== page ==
Everyone at the Q103 office walked out of their offices at the exact same time with a unison alarm coming from their phones. Everyone looked at each other while we read there was a Tornado Warning for Schenectady County. The alert said to seek shelter immediately.

Many became worried while others didn't realize they could get such alerts on their phones. So what's with those alerts? How and why do you get them?

They are called Wireless Emergency Alerts (WEA) and are sent from government alerting authorities through your mobile carrier. These alerts include weather alerts (like we got Thursday), Amber Alerts, and Presidential Alerts during a national emergency.

As for the alerts we got on Thursday, The National Weather Service is who sends them out for such things as Tornado and Flash Flood Warnings, Tsunami Warnings, as well as Hurricane, Typhoon, Dust Storm and Extreme Wind Warnings.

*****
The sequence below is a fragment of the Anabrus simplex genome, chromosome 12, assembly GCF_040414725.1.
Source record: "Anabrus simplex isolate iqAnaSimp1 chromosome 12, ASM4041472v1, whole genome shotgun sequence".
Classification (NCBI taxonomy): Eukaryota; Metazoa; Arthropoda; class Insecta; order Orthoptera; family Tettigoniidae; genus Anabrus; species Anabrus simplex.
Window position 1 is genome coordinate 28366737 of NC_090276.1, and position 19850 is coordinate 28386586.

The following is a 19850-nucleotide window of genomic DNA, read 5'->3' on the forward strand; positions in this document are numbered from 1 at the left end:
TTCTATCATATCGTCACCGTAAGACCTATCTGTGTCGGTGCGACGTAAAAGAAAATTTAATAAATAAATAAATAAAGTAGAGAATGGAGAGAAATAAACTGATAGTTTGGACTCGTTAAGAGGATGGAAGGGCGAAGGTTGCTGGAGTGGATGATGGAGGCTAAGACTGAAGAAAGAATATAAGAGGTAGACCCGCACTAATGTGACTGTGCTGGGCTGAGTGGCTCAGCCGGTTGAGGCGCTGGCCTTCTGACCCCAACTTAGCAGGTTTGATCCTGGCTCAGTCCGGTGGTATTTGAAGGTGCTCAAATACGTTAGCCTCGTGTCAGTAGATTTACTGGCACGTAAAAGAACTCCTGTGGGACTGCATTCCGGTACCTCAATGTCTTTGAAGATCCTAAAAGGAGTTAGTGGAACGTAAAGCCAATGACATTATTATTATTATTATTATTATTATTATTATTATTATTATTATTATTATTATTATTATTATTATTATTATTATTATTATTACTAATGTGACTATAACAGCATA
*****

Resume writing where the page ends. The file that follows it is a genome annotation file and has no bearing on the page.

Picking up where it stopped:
The alert you get is based on your location when the alert is sent out. If you are somewhere visiting or vacationing and an alert is issued, you would get it. So for example, if you are in Miami, Fla. and a Hurricane Warning is issued, you would receive a message.

If you are entering an area where a warning has already been issued, your phone would receive the message upon entering the area. An example would be yesterday - If you entered Schenectady county after the alert was issued you would get it once you crossed in to the county.

Can you opt out of getting these messages? Yes. Your device has an option to make sure you don't get the weather or Amber alerts. However, even if you opt out you will still get Presidential Alerts if one is ever issued.

For more on the WEA, see the below video